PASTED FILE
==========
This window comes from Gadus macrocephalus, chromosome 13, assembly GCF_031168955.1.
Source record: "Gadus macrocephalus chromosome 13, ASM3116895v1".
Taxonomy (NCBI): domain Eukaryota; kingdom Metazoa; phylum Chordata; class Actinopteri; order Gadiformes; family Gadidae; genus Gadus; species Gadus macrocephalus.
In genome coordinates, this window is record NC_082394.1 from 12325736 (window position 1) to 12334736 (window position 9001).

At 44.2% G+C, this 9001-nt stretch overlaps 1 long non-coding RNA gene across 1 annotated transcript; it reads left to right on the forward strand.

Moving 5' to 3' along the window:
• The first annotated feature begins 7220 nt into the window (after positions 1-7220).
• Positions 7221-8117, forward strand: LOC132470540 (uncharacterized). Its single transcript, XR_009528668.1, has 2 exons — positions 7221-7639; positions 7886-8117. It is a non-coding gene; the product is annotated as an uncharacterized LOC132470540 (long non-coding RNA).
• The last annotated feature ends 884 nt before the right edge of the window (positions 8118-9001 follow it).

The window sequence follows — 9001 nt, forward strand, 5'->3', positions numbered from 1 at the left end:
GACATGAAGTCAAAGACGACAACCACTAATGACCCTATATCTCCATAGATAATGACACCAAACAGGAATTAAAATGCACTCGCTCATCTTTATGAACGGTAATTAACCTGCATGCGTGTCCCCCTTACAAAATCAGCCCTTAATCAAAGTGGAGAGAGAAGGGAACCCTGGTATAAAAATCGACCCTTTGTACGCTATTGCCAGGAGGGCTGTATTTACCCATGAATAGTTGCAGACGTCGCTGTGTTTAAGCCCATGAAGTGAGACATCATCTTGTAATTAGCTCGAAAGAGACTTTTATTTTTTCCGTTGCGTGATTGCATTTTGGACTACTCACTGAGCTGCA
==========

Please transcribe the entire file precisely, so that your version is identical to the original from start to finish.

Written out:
This window comes from Gadus macrocephalus, chromosome 13, assembly GCF_031168955.1.
Source record: "Gadus macrocephalus chromosome 13, ASM3116895v1".
Taxonomy (NCBI): domain Eukaryota; kingdom Metazoa; phylum Chordata; class Actinopteri; order Gadiformes; family Gadidae; genus Gadus; species Gadus macrocephalus.
In genome coordinates, this window is record NC_082394.1 from 12325736 (window position 1) to 12334736 (window position 9001).

At 44.2% G+C, this 9001-nt stretch overlaps 1 long non-coding RNA gene across 1 annotated transcript; it reads left to right on the forward strand.

Moving 5' to 3' along the window:
• The first annotated feature begins 7220 nt into the window (after positions 1-7220).
• Positions 7221-8117, forward strand: LOC132470540 (uncharacterized). Its single transcript, XR_009528668.1, has 2 exons — positions 7221-7639; positions 7886-8117. It is a non-coding gene; the product is annotated as an uncharacterized LOC132470540 (long non-coding RNA).
• The last annotated feature ends 884 nt before the right edge of the window (positions 8118-9001 follow it).

The window sequence follows — 9001 nt, forward strand, 5'->3', positions numbered from 1 at the left end:
GACATGAAGTCAAAGACGACAACCACTAATGACCCTATATCTCCATAGATAATGACACCAAACAGGAATTAAAATGCACTCGCTCATCTTTATGAACGGTAATTAACCTGCATGCGTGTCCCCCTTACAAAATCAGCCCTTAATCAAAGTGGAGAGAGAAGGGAACCCTGGTATAAAAATCGACCCTTTGTACGCTATTGCCAGGAGGGCTGTATTTACCCATGAATAGTTGCAGACGTCGCTGTGTTTAAGCCCATGAAGTGAGACATCATCTTGTAATTAGCTCGAAAGAGACTTTTATTTTTTCCGTTGCGTGATTGCATTTTGGACTACTCACTGAGCTGCA